Born in 1895 in a small town west of Madras, Krishnamurti was the eighth child of Brahmin parents. Against his express wishes, the house where he was born has since been declared a national monument by the Indian Government.
In 1909 his father, a minor government official, moved to the International Headquarters of the Theosophical Society of Madras. For some years the Society had been looking for the coming of Maitreya, the next ‘World Teacher’ after Krishna, the Buddha, and Jesus.
Charles Leadbeater, a senior figure in the Theosophical Society, who claimed to be clairvoyant, picked out the boy Krishnamurti as ‘the Vehicle for the Lord Maitreya’ and in 1911 an organisation was formed by Annie Besant and Leadbeater called the Order of the Star in the East, of which Krishnamurti was made the head. Years later, in 1922, Krishnamurti was said to undergo a profound spiritual experience in Ojai, California, and in April 1927 was finally declared by Mrs Besant to be ‘The World Teacher’.
It then came as a severe shock to most of his followers when in August 1929 Krishnamurti publicly dissolved the Order of the Star, declaring that no organisation could lead to the discovery of truth. His only concern would be ‘to set man free.’ He was to dismiss the title of ‘World Teacher’ as a ‘flimsy label,’ belief or disbelief in it being irrelevant. He then went on for the rest of his life to give talks around the world when invited to do so, and probably spoke with more human beings than anyone has ever done on the deeper issues of life. As time went on Foundations were set up in India, America, England and Spain to preserve and make available his works, and schools were also established in India, America and England.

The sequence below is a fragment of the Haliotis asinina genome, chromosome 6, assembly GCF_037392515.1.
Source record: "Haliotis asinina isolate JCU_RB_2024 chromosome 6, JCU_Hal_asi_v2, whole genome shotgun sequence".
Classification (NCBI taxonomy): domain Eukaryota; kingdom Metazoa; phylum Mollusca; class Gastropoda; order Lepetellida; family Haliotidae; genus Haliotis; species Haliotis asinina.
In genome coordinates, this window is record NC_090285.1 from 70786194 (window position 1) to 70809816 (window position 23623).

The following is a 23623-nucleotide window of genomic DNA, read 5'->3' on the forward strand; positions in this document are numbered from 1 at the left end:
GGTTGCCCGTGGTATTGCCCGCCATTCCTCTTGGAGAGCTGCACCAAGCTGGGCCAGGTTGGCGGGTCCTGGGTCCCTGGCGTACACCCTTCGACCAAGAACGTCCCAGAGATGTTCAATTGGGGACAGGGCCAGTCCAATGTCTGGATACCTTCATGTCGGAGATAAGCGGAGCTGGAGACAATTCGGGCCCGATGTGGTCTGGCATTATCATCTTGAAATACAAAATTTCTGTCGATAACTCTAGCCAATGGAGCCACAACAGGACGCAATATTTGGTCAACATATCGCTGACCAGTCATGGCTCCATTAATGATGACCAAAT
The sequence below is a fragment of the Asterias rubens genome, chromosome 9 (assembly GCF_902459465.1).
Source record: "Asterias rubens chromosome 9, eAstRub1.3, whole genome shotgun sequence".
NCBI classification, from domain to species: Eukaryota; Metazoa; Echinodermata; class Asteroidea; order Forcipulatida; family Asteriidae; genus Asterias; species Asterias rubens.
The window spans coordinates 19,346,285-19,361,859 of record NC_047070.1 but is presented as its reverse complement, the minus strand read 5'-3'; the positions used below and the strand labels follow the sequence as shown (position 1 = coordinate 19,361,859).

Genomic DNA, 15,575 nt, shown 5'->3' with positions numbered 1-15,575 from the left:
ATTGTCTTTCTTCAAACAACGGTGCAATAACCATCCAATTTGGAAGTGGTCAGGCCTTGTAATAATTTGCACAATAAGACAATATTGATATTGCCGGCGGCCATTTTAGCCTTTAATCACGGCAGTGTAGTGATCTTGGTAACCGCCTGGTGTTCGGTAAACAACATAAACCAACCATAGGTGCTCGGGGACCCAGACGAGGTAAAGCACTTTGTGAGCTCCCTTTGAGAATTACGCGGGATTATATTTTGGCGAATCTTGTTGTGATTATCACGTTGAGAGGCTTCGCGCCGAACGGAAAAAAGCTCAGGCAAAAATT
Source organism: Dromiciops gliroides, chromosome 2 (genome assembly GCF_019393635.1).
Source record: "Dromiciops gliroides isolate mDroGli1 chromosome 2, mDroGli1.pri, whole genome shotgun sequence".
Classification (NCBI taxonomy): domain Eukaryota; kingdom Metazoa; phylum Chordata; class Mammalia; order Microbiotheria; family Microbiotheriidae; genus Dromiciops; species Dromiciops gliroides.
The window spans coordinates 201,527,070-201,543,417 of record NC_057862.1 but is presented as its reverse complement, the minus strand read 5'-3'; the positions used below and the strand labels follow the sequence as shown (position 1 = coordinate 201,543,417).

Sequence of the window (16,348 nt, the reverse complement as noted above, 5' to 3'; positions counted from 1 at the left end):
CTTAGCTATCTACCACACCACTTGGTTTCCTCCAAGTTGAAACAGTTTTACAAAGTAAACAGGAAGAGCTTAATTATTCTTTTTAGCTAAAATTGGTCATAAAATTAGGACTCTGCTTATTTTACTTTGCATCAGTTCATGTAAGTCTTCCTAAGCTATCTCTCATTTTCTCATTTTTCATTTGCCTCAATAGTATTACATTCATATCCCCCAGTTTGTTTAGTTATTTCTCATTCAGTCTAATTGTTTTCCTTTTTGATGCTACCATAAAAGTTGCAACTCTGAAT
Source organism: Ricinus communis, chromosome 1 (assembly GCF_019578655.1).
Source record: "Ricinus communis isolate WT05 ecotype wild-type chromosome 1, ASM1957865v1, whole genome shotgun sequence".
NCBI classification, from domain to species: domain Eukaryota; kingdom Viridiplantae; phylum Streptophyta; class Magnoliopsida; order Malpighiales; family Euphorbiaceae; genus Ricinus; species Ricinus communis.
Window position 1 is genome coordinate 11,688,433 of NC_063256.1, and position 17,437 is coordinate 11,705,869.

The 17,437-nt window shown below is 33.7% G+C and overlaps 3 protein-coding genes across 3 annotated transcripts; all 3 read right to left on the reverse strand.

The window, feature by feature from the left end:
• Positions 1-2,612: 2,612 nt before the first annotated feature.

Krishnamurti’s life was by any standard remarkable. For some people the aura of ‘The World Teacher’, of a twentieth century Maitreya or Messiah, always clung to him, while others saw him as a fallible, if extraordinary, human being. Most people were deeply impressed, overwhelmed even, but it is of course difficult to know how much of that was in the eye of the beholder. Certainly anything that smacked of worship or personality cult was anathema to him. What nobody would dispute is that for more than sixty years Krishnamurti argued passionately that the problems facing us demand a radical change in human consciousness.